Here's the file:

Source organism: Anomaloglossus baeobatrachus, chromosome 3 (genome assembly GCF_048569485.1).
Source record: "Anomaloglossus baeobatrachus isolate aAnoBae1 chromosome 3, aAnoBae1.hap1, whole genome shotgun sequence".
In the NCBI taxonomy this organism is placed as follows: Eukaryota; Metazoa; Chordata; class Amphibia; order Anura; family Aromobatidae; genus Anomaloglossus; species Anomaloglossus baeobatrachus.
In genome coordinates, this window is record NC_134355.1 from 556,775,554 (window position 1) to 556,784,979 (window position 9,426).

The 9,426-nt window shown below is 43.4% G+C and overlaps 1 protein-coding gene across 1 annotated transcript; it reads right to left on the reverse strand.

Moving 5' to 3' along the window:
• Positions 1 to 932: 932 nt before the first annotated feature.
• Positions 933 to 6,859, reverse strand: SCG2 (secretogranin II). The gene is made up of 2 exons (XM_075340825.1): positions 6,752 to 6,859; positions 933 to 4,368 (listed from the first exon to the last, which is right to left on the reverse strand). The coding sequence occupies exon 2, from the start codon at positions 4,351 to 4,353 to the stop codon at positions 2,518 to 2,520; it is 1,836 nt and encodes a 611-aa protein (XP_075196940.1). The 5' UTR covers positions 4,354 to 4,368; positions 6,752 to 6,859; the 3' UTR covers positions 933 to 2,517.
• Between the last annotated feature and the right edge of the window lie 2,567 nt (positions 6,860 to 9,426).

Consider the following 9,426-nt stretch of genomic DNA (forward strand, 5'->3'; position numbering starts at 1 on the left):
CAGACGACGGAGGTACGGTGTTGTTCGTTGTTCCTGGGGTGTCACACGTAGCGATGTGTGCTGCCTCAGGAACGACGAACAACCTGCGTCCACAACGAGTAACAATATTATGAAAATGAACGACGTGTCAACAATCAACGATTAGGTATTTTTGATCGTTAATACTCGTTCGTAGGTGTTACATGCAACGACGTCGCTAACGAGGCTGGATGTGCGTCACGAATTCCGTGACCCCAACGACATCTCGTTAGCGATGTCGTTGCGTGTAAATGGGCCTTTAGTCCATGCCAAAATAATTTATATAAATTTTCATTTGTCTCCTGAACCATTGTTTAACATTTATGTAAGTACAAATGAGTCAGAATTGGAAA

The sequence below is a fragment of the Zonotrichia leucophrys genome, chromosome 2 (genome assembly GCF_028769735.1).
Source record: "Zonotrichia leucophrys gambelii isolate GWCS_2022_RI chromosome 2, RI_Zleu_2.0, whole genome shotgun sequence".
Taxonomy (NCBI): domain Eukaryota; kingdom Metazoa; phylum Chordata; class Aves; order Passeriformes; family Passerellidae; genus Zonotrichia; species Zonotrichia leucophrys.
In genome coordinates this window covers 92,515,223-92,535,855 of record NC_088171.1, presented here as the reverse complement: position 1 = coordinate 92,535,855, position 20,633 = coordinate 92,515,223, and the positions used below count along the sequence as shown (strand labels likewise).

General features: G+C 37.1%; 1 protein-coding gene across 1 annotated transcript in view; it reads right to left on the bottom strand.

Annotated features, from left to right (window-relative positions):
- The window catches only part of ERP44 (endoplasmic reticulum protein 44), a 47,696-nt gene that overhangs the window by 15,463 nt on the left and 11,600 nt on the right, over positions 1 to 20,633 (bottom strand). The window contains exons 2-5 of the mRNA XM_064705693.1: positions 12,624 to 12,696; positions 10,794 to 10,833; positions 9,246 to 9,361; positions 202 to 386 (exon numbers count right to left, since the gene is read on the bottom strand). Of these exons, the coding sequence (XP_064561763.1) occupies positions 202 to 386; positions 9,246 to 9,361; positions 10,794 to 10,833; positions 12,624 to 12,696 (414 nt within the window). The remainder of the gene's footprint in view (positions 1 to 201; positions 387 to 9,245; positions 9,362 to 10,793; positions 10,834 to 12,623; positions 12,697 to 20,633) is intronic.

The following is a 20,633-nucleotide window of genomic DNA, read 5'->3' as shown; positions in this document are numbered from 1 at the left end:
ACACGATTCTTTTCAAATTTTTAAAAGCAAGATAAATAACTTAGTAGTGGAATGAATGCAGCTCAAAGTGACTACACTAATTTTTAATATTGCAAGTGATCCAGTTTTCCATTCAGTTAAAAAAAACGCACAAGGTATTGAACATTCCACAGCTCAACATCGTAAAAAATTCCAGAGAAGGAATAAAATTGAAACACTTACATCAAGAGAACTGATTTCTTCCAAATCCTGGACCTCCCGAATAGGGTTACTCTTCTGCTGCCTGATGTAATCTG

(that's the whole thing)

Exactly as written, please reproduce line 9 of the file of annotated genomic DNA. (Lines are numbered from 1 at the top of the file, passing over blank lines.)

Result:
• Between the last annotated feature and the right edge of the window lie 2,567 nt (positions 6,860 to 9,426).